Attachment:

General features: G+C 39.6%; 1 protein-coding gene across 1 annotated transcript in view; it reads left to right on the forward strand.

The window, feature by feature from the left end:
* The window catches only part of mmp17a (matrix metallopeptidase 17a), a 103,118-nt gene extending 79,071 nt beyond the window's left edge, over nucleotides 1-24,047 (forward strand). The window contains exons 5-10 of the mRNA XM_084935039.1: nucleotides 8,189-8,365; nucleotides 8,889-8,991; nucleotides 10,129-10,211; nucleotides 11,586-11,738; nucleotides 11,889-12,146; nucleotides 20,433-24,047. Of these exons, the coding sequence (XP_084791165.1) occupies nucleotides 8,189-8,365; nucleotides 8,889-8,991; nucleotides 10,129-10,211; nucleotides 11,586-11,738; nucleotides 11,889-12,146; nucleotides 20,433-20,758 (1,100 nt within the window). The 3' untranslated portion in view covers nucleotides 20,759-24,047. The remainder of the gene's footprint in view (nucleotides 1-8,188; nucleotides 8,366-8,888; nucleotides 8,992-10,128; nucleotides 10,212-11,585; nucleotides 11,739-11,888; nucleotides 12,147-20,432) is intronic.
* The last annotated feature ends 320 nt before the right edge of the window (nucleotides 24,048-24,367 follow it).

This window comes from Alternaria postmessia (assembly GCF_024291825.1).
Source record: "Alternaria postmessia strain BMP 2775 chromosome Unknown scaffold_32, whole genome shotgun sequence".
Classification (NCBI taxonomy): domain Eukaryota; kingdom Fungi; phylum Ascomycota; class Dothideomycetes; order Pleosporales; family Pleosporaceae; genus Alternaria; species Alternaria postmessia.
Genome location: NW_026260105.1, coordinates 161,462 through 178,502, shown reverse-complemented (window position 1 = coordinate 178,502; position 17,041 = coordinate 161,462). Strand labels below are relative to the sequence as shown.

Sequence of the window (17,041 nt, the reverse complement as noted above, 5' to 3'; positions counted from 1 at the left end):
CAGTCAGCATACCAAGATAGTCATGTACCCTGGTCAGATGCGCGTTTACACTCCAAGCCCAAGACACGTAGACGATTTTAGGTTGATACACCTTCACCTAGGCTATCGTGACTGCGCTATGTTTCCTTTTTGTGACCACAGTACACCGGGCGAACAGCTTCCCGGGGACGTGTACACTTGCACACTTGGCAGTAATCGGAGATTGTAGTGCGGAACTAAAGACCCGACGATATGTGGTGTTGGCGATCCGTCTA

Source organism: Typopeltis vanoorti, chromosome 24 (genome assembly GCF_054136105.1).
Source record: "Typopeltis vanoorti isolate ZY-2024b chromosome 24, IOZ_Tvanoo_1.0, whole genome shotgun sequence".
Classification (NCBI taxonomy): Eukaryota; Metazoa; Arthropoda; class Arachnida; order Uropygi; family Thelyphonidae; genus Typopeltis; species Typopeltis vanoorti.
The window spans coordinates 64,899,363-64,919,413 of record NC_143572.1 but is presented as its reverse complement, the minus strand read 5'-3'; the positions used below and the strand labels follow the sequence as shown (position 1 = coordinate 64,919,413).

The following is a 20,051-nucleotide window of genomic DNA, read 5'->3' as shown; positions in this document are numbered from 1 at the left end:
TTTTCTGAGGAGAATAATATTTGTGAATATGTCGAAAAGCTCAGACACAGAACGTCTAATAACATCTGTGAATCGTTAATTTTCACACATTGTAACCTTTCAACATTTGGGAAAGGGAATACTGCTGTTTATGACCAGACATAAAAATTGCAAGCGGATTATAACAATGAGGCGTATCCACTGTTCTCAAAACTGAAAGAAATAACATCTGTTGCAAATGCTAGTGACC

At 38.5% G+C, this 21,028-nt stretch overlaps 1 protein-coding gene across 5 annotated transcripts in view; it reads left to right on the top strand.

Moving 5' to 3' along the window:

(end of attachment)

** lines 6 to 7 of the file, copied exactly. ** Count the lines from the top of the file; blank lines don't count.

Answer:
Source record: "Alternaria postmessia strain BMP 2775 chromosome Unknown scaffold_32, whole genome shotgun sequence".
Classification (NCBI taxonomy): domain Eukaryota; kingdom Fungi; phylum Ascomycota; class Dothideomycetes; order Pleosporales; family Pleosporaceae; genus Alternaria; species Alternaria postmessia.